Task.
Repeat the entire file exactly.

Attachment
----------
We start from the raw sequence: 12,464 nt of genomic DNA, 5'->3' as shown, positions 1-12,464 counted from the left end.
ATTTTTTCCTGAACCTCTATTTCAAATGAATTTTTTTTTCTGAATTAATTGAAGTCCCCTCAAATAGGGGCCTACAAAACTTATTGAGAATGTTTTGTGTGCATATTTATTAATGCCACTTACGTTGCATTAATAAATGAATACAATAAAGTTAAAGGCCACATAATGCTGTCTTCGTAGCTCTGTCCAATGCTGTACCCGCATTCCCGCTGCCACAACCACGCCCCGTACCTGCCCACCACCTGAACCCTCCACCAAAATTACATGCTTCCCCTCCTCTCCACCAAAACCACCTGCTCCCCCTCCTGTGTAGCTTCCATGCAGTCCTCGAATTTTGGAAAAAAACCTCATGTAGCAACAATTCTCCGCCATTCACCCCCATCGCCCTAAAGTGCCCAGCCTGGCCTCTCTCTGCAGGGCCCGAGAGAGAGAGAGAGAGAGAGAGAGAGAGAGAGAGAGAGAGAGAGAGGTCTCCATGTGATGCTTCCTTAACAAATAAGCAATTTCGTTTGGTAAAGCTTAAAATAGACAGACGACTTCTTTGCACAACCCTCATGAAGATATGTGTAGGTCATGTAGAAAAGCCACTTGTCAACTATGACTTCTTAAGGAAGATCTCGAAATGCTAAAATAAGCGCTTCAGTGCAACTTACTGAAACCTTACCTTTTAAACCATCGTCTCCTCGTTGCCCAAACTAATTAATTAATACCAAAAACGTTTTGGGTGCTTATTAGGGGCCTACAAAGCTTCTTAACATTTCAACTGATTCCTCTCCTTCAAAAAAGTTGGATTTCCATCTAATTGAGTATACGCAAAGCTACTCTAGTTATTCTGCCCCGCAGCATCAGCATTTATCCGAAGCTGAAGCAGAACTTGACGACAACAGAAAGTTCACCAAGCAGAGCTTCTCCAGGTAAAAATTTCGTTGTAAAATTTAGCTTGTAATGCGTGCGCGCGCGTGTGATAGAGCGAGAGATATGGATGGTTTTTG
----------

We start from the raw sequence: 12,464 nt of genomic DNA, 5'->3' as shown, positions 1-12,464 counted from the left end.
ATTTTTTCCTGAACCTCTATTTCAAATGAATTTTTTTTTCTGAATTAATTGAAGTCCCCTCAAATAGGGGCCTACAAAACTTATTGAGAATGTTTTGTGTGCATATTTATTAATGCCACTTACGTTGCATTAATAAATGAATACAATAAAGTTAAAGGCCACATAATGCTGTCTTCGTAGCTCTGTCCAATGCTGTACCCGCATTCCCGCTGCCACAACCACGCCCCGTACCTGCCCACCACCTGAACCCTCCACCAAAATTACATGCTTCCCCTCCTCTCCACCAAAACCACCTGCTCCCCCTCCTGTGTAGCTTCCATGCAGTCCTCGAATTTTGGAAAAAAACCTCATGTAGCAACAATTCTCCGCCATTCACCCCCATCGCCCTAAAGTGCCCAGCCTGGCCTCTCTCTGCAGGGCCCGAGAGAGAGAGAGAGAGAGAGAGAGAGAGAGAGAGAGAGAGAGAGAGGTCTCCATGTGATGCTTCCTTAACAAATAAGCAATTTCGTTTGGTAAAGCTTAAAATAGACAGACGACTTCTTTGCACAACCCTCATGAAGATATGTGTAGGTCATGTAGAAAAGCCACTTGTCAACTATGACTTCTTAAGGAAGATCTCGAAATGCTAAAATAAGCGCTTCAGTGCAACTTACTGAAACCTTACCTTTTAAACCATCGTCTCCTCGTTGCCCAAACTAATTAATTAATACCAAAAACGTTTTGGGTGCTTATTAGGGGCCTACAAAGCTTCTTAACATTTCAACTGATTCCTCTCCTTCAAAAAAGTTGGATTTCCATCTAATTGAGTATACGCAAAGCTACTCTAGTTATTCTGCCCCGCAGCATCAGCATTTATCCGAAGCTGAAGCAGAACTTGACGACAACAGAAAGTTCACCAAGCAGAGCTTCTCCAGGTAAAAATTTCGTTGTAAAATTTAGCTTGTAATGCGTGCGCGCGCGTGTGATAGAGCGAGAGATATGGATGGTTTTTG